tried. He left the sport a true champion.
Weatherly was killed at the wheel of a 1964 Mercury, possibly
as the result of a stuck throttle. Joe used seat belts, but chose not to
use a shoulder harness. He felt it might cause his neck to snap in an
impact. Joe's death was caused by his head hitting the retaining wall in
the crash. Officials speculated that a shoulder harness might have saved
his life. He was pronounced dead at Riverside Community Hospital.
Weatherly's seventeen year career in racing began on two wheels. His
motorcycle racing in the late '40s and early '50s included three wins in
AMA (American Motorcycle Association) nationals. He was inducted into
the Motorcycle Hall of Fame in 1998.
Weatherly moved on to stock
car racing in the early 1950s. The Statistics
pages provide a detailed record of his Grand National [also known as the
Winston Cup, now (in 2006) known as the Nextel Cup] race results show
his progress from one race in 1952, another in 1954, and six in 1955.
from 1956 to 1961 he raced in 14 to 25 events. His first NASCAR win came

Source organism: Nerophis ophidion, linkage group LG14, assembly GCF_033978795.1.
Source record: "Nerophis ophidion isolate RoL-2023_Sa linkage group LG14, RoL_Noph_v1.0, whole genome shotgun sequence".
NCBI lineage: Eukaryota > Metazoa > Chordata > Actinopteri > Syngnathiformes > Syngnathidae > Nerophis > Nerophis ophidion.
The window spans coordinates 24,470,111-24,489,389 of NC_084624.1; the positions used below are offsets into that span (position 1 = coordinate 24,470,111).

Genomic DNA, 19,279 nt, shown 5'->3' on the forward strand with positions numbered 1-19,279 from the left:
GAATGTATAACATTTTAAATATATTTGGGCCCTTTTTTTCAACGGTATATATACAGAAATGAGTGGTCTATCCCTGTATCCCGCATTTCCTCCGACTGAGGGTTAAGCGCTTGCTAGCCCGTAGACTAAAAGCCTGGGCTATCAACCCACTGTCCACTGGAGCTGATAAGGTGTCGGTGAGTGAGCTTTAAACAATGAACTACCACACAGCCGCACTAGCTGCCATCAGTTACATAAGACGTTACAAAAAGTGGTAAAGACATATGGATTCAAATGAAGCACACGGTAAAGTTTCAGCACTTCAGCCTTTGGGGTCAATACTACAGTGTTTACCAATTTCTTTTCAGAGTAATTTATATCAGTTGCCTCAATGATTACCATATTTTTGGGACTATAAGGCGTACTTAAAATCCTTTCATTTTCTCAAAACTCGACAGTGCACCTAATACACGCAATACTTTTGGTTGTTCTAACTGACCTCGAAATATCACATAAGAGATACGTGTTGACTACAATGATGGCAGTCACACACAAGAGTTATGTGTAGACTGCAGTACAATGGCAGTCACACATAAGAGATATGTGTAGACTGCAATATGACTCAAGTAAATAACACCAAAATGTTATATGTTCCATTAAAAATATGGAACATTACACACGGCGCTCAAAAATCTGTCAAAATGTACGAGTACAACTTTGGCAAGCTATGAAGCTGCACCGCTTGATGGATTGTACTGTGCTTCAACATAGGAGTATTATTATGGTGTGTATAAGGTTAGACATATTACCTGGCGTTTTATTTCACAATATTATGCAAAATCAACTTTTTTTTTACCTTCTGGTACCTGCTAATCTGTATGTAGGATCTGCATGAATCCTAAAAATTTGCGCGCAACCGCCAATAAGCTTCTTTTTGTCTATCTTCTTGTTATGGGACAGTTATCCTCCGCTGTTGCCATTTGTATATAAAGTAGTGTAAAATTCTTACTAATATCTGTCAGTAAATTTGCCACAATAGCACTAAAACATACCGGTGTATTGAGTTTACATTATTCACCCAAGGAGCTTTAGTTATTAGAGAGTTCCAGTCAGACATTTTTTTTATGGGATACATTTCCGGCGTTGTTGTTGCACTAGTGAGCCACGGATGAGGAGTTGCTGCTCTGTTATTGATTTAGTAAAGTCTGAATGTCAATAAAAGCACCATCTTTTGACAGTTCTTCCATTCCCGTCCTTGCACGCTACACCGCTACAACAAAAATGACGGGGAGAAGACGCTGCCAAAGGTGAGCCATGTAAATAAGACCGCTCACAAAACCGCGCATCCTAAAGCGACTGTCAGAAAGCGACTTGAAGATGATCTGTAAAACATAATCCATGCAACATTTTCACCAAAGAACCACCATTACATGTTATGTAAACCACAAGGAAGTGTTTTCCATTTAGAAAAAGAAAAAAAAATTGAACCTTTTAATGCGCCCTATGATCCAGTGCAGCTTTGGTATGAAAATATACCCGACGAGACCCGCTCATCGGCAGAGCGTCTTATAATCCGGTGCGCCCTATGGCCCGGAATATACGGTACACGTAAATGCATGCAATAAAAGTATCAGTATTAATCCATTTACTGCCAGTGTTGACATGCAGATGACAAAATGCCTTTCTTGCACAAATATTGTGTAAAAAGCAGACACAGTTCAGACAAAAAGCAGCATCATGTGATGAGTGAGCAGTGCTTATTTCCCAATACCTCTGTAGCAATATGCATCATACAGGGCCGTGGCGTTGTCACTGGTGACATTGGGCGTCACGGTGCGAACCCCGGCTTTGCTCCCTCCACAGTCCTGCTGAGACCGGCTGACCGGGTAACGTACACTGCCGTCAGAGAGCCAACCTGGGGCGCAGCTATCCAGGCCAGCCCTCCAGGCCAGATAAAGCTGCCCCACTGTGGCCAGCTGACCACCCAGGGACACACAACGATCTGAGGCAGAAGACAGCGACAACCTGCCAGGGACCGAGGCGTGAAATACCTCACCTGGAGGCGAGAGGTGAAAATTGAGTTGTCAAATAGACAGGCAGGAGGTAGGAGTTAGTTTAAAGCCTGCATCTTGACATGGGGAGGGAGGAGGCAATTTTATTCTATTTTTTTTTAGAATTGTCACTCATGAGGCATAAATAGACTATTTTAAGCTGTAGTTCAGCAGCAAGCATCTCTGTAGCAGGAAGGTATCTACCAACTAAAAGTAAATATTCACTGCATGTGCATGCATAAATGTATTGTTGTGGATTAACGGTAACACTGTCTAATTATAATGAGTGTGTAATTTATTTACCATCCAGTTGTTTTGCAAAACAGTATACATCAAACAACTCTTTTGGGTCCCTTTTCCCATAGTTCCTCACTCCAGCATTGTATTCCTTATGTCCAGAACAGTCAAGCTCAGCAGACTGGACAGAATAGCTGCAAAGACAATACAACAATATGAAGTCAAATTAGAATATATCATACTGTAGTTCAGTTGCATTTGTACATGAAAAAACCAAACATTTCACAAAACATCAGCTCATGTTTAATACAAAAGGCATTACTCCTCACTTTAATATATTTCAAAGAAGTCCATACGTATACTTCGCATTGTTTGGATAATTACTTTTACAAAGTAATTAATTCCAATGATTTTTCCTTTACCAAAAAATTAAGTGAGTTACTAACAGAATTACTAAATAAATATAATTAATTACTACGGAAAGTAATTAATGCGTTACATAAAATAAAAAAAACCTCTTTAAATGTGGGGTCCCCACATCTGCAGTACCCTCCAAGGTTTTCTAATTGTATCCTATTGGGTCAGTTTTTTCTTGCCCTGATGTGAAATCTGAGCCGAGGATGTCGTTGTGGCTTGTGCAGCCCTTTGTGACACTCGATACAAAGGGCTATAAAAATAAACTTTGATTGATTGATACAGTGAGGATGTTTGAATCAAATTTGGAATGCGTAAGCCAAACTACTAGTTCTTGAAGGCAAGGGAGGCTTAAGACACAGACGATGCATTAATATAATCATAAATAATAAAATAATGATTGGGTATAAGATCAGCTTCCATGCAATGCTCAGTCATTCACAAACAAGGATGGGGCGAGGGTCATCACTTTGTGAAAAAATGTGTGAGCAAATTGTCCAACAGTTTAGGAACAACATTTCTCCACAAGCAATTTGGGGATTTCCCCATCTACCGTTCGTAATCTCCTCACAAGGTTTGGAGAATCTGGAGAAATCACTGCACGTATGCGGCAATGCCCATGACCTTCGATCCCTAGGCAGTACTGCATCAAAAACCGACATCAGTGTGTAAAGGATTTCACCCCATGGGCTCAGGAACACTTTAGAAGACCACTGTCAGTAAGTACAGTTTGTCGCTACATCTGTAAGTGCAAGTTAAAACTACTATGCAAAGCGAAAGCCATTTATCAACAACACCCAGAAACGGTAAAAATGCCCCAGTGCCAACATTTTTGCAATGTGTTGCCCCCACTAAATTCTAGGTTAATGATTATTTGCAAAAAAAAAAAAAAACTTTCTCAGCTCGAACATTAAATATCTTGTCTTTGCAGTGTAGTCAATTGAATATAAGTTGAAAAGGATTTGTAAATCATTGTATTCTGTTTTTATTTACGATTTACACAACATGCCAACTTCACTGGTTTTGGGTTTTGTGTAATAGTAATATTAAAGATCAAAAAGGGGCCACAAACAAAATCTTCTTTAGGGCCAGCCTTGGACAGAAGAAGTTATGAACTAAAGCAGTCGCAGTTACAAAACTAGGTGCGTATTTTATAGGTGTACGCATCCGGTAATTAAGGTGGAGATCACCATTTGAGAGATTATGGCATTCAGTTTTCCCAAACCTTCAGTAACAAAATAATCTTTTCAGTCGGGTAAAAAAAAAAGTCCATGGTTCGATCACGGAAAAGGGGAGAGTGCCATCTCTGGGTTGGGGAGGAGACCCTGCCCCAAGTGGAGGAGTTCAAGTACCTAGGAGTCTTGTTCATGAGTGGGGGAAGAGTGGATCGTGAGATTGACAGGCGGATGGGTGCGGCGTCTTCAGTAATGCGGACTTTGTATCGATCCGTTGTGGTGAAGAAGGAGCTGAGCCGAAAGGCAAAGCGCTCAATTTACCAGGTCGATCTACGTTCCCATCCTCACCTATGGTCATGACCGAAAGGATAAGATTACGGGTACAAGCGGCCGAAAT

in 1958; then three wins in 1960. Nine wins in 1961 allowed him to reach
fourth place in the championship. He was also chosen NASCAR's Most
Popular Driver in 1961. His off-track practical jokes and superstitions
were an important part of his popularity, also earning him the title of
"Clown Prince of Racing". He won the Grand National championship in 1962
and 1963, and was leading the championship at the time of his death.
Joe Weatherly called Norfolk, Virginia, home. Known survivors
included his widow, Joan, an
eleven-year-old daughter, and a sister, Mrs. Betty Carawan.
Joe's career in racing was again recognized by his induction into the
International Motorsports Hall of Fame in 1994. A stock car racing
museum next to Darlington Raceway in South Carolina is named in his
The marker is in the
shape of Riverside International Raceway, as it was
used for the NASCAR races.
followed the track going through the “esses,” then